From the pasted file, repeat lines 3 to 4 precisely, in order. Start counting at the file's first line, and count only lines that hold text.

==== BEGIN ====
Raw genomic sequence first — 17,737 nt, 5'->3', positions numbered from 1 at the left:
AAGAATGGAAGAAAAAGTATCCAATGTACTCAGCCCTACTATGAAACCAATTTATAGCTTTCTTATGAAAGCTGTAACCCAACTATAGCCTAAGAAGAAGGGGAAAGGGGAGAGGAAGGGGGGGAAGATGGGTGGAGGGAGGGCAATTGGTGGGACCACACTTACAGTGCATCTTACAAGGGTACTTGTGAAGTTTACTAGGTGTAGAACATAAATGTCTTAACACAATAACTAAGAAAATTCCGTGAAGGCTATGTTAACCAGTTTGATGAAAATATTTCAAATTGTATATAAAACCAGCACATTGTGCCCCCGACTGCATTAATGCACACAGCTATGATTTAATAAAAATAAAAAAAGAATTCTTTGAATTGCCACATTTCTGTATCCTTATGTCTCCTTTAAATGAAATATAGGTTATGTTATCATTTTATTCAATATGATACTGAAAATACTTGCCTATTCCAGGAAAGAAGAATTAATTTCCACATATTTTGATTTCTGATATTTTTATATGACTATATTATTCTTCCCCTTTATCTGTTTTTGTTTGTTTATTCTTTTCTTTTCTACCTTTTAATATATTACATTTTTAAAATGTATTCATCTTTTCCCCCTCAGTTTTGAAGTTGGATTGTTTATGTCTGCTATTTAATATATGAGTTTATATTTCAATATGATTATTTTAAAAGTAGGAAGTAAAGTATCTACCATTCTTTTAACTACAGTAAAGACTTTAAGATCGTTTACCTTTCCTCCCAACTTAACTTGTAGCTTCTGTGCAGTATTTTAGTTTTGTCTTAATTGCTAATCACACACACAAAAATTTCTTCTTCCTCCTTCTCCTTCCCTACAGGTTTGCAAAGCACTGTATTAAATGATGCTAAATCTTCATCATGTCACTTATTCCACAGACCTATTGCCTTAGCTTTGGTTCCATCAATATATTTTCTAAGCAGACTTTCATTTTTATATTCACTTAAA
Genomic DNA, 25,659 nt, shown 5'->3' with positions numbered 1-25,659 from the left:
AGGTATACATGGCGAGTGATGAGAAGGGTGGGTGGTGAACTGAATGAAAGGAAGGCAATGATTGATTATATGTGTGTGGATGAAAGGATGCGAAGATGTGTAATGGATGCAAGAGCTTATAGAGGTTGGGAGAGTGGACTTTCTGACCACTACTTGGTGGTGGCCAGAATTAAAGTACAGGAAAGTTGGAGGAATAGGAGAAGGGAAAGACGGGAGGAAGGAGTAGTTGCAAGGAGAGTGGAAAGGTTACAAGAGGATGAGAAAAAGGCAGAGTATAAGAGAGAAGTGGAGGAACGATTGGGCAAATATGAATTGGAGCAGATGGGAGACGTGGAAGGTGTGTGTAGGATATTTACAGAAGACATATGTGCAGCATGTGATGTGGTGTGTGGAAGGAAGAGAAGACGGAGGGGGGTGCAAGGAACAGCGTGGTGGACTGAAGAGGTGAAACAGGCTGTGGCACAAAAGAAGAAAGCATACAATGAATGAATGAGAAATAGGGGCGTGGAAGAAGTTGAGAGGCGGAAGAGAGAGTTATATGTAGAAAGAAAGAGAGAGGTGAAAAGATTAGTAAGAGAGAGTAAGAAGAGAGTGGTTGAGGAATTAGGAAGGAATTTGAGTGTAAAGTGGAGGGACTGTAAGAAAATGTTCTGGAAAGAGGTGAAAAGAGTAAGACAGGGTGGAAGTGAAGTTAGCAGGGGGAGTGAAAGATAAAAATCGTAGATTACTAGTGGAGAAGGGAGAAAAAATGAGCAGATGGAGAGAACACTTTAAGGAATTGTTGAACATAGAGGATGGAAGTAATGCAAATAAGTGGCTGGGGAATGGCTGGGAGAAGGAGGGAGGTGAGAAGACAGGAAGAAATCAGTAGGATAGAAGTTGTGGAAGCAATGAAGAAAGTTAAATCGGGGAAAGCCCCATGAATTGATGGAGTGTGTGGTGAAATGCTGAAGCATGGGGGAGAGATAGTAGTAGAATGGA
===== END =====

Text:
Genomic DNA, 25,659 nt, shown 5'->3' with positions numbered 1-25,659 from the left:
AGGTATACATGGCGAGTGATGAGAAGGGTGGGTGGTGAACTGAATGAAAGGAAGGCAATGATTGATTATATGTGTGTGGATGAAAGGATGCGAAGATGTGTAATGGATGCAAGAGCTTATAGAGGTTGGGAGAGTGGACTTTCTGACCACTACTTGGTGGTGGCCAGAATTAAAGTACAGGAAAGTTGGAGGAATAGGAGAAGGGAAAGACGGGAGGAAGGAGTAGTTGCAAGGAGAGTGGAAAGGTTACAAGAGGATGAGAAAAAGGCAGAGTATAAGAGAGAAGTGGAGGAACGATTGGGCAAATATGAATTGGAGCAGATGGGAGACGTGGAAGGTGTGTGTAGGATATTTACAGAAGACATATGTGCAGCATGTGATGTGGTGTGTGGAAGGAAGAGAAGACGGAGGGGGGTGCAAGGAACAGCGTGGTGGACTGAAGAGGTGAAACAGGCTGTGGCACAAAAGAAGAAAGCATACAATGAATGAATGAGAAATAGGGGCGTGGAAGAAGTTGAGAGGCGGAAGAGAGAGTTATATGTAGAAAGAAAGAGAGAGGTGAAAAGATTAGTAAGAGAGAGTAAGAAGAGAGTGGTTGAGGAATTAGGAAGGAATTTGAGTGTAAAGTGGAGGGACTGTAAGAAAATGTTCTGGAAAGAGGTGAAAAGAGTAAGACAGGGTGGAAGTGAAGTTAGCAGGGGGAGTGAAAGATAAAAATCGTAGATTACTAGTGGAGAAGGGAGAAAAAATGAGCAGATGGAGAGAACACTTTAAGGAATTGTTGAACATAGAGGATGGAAGTAATGCAAATAAGTGGCTGGGGAATGGCTGGGAGAAGGAGGGAGGTGAGAAGACAGGAAGAAATCAGTAGGATAGAAGTTGTGGAAGCAATGAAGAAAGTTAAATCGGGGAAAGCCCCATGAATTGATGGAGTGTGTGGTGAAATGCTGAAGCATGGGGGAGAGATAGTAGTAGAATGGA